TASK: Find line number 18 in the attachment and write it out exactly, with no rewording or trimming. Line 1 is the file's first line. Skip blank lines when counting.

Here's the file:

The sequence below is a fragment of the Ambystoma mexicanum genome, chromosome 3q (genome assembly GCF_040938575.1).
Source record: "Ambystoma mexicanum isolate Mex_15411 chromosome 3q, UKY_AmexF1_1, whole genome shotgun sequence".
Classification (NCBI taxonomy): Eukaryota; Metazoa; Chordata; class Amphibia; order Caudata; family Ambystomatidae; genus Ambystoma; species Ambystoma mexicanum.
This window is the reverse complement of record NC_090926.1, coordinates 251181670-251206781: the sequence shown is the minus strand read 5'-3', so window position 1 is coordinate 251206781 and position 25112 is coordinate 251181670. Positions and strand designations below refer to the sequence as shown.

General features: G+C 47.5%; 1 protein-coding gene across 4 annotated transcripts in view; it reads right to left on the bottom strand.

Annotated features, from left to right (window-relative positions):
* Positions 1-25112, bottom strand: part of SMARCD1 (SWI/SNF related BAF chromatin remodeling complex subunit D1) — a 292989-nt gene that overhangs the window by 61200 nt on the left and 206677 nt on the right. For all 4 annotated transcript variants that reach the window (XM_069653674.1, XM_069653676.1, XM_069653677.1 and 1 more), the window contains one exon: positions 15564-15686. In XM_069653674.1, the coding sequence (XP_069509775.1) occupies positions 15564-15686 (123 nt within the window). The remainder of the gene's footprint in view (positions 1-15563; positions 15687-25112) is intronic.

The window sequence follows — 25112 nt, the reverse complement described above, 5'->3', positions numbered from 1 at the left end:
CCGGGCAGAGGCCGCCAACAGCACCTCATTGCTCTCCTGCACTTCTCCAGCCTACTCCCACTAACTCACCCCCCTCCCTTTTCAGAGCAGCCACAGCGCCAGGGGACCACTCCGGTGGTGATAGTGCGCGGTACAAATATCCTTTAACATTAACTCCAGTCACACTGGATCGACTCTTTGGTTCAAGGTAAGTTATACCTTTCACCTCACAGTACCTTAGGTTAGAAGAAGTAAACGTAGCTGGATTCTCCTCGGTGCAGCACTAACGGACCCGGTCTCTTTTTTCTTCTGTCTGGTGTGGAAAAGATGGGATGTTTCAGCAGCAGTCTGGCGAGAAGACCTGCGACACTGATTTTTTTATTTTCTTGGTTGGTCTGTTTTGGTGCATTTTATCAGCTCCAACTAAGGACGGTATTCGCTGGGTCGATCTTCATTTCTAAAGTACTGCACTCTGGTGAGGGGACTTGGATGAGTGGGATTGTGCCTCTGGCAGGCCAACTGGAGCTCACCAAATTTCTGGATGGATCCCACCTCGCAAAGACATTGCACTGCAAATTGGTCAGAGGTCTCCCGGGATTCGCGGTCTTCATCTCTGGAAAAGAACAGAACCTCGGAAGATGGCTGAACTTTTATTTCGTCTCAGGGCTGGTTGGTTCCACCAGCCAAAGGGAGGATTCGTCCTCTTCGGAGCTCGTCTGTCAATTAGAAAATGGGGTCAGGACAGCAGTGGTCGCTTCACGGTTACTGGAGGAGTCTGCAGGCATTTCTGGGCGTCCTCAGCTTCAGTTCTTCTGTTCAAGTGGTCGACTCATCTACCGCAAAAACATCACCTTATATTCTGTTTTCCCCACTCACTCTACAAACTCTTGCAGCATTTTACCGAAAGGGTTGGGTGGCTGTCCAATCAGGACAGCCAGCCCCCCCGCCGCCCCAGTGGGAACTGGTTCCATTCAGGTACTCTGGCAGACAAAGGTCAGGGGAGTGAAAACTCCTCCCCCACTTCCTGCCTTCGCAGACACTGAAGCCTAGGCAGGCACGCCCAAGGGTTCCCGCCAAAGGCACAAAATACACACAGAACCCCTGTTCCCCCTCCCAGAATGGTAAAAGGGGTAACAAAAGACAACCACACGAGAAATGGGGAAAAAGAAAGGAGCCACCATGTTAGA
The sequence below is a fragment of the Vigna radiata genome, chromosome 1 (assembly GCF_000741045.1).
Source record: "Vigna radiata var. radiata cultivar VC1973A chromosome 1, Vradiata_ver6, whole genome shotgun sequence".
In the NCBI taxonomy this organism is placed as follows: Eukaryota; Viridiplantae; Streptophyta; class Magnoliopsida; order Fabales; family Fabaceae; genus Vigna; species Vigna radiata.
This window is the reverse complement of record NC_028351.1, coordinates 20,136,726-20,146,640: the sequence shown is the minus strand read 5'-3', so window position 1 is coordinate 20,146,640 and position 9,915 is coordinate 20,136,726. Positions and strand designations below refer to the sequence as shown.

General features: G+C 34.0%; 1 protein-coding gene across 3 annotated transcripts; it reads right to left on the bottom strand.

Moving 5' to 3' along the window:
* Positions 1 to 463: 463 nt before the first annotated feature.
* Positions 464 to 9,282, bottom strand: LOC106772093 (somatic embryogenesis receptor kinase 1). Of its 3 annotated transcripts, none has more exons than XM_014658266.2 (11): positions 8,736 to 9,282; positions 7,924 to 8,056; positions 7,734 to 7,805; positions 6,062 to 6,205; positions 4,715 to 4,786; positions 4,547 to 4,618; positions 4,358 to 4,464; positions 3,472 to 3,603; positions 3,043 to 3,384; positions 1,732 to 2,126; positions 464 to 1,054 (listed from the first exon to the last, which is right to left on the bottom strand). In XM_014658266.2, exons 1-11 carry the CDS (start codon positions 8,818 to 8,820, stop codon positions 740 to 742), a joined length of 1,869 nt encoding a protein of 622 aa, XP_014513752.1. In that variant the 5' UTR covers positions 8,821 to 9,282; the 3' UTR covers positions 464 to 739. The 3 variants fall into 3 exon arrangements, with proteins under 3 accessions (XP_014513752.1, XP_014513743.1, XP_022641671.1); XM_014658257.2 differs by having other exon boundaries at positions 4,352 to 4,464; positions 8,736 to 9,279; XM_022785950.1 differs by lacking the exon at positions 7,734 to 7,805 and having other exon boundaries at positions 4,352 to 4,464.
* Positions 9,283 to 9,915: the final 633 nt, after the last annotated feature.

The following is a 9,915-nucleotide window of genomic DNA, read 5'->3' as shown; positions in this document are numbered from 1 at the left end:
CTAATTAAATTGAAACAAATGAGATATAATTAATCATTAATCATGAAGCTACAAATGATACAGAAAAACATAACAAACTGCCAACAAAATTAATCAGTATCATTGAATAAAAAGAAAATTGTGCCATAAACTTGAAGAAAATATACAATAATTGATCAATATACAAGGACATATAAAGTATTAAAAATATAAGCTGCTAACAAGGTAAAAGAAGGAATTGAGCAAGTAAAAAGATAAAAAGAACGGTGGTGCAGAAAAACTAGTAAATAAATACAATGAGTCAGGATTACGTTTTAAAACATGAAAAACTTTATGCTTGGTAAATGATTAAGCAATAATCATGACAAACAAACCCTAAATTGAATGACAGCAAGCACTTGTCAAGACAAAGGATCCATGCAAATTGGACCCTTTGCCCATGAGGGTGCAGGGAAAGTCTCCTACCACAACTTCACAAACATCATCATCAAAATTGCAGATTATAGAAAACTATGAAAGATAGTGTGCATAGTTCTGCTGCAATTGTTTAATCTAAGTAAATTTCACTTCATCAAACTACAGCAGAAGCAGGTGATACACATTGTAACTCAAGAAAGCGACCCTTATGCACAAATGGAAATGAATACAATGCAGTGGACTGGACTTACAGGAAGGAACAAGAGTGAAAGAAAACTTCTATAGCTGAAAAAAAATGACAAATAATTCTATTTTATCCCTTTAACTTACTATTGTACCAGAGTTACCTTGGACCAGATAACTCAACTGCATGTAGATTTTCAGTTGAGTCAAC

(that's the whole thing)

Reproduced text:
* Positions 9,283 to 9,915: the final 633 nt, after the last annotated feature.